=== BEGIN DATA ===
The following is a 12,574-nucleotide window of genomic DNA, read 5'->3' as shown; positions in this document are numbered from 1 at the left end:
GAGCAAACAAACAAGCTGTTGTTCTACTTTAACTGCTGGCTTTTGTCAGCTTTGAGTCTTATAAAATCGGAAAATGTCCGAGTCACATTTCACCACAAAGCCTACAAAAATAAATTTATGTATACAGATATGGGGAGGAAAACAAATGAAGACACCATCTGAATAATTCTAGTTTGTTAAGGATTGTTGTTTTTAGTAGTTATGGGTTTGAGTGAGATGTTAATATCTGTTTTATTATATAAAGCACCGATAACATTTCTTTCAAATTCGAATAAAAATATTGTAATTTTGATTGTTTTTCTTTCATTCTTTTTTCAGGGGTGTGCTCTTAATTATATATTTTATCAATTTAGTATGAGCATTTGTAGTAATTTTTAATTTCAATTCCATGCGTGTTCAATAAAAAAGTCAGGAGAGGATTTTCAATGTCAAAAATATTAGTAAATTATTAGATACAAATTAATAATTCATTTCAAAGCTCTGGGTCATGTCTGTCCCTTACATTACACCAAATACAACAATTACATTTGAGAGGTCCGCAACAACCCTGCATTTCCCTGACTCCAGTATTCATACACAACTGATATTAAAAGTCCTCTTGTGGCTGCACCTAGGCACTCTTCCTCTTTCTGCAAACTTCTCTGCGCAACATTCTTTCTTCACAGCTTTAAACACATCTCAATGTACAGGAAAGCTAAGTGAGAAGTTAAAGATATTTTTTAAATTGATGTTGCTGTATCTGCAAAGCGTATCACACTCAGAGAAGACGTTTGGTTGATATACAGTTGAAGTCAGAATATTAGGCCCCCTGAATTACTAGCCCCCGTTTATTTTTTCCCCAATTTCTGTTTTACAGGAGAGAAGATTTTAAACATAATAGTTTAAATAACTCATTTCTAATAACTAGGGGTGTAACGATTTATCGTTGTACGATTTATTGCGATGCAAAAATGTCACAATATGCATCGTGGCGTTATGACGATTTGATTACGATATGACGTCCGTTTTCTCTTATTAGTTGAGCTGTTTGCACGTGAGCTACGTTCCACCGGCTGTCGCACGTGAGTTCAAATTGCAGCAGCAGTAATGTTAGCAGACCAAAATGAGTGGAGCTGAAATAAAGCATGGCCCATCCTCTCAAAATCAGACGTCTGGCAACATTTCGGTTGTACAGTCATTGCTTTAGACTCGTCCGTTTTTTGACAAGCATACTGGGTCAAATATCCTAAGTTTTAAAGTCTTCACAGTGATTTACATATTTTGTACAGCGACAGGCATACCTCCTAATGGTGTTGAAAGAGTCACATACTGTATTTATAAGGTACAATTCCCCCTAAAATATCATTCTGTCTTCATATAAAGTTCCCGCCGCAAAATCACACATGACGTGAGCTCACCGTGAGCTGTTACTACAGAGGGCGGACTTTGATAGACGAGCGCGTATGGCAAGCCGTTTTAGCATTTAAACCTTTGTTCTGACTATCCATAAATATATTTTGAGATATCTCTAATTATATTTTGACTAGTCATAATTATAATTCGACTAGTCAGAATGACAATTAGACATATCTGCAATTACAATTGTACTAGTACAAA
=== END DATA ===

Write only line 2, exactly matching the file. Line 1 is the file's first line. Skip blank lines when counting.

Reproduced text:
GAGCAAACAAACAAGCTGTTGTTCTACTTTAACTGCTGGCTTTTGTCAGCTTTGAGTCTTATAAAATCGGAAAATGTCCGAGTCACATTTCACCACAAAGCCTACAAAAATAAATTTATGTATACAGATATGGGGAGGAAAACAAATGAAGACACCATCTGAATAATTCTAGTTTGTTAAGGATTGTTGTTTTTAGTAGTTATGGGTTTGAGTGAGATGTTAATATCTGTTTTATTATATAAAGCACCGATAACATTTCTTTCAAATTCGAATAAAAATATTGTAATTTTGATTGTTTTTCTTTCATTCTTTTTTCAGGGGTGTGCTCTTAATTATATATTTTATCAATTTAGTATGAGCATTTGTAGTAATTTTTAATTTCAATTCCATGCGTGTTCAATAAAAAAGTCAGGAGAGGATTTTCAATGTCAAAAATATTAGTAAATTATTAGATACAAATTAATAATTCATTTCAAAGCTCTGGGTCATGTCTGTCCCTTACATTACACCAAATACAACAATTACATTTGAGAGGTCCGCAACAACCCTGCATTTCCCTGACTCCAGTATTCATACACAACTGATATTAAAAGTCCTCTTGTGGCTGCACCTAGGCACTCTTCCTCTTTCTGCAAACTTCTCTGCGCAACATTCTTTCTTCACAGCTTTAAACACATCTCAATGTACAGGAAAGCTAAGTGAGAAGTTAAAGATATTTTTTAAATTGATGTTGCTGTATCTGCAAAGCGTATCACACTCAGAGAAGACGTTTGGTTGATATACAGTTGAAGTCAGAATATTAGGCCCCCTGAATTACTAGCCCCCGTTTATTTTTTCCCCAATTTCTGTTTTACAGGAGAGAAGATTTTAAACATAATAGTTTAAATAACTCATTTCTAATAACTAGGGGTGTAACGATTTATCGTTGTACGATTTATTGCGATGCAAAAATGTCACAATATGCATCGTGGCGTTATGACGATTTGATTACGATATGACGTCCGTTTTCTCTTATTAGTTGAGCTGTTTGCACGTGAGCTACGTTCCACCGGCTGTCGCACGTGAGTTCAAATTGCAGCAGCAGTAATGTTAGCAGACCAAAATGAGTGGAGCTGAAATAAAGCATGGCCCATCCTCTCAAAATCAGACGTCTGGCAACATTTCGGTTGTACAGTCATTGCTTTAGACTCGTCCGTTTTTTGACAAGCATACTGGGTCAAATATCCTAAGTTTTAAAGTCTTCACAGTGATTTACATATTTTGTACAGCGACAGGCATACCTCCTAATGGTGTTGAAAGAGTCACATACTGTATTTATAAGGTACAATTCCCCCTAAAATATCATTCTGTCTTCATATAAAGTTCCCGCCGCAAAATCACACATGACGTGAGCTCACCGTGAGCTGTTACTACAGAGGGCGGACTTTGATAGACGAGCGCGTATGGCAAGCCGTTTTAGCATTTAAACCTTTGTTCTGACTATCCATAAATATATTTTGAGATATCTCTAATTATATTTTGACTAGTCATAATTATAATTCGACTAGTCAGAATGACAATTAGACATATCTGCAATTACAATTGTACTAGTACAAA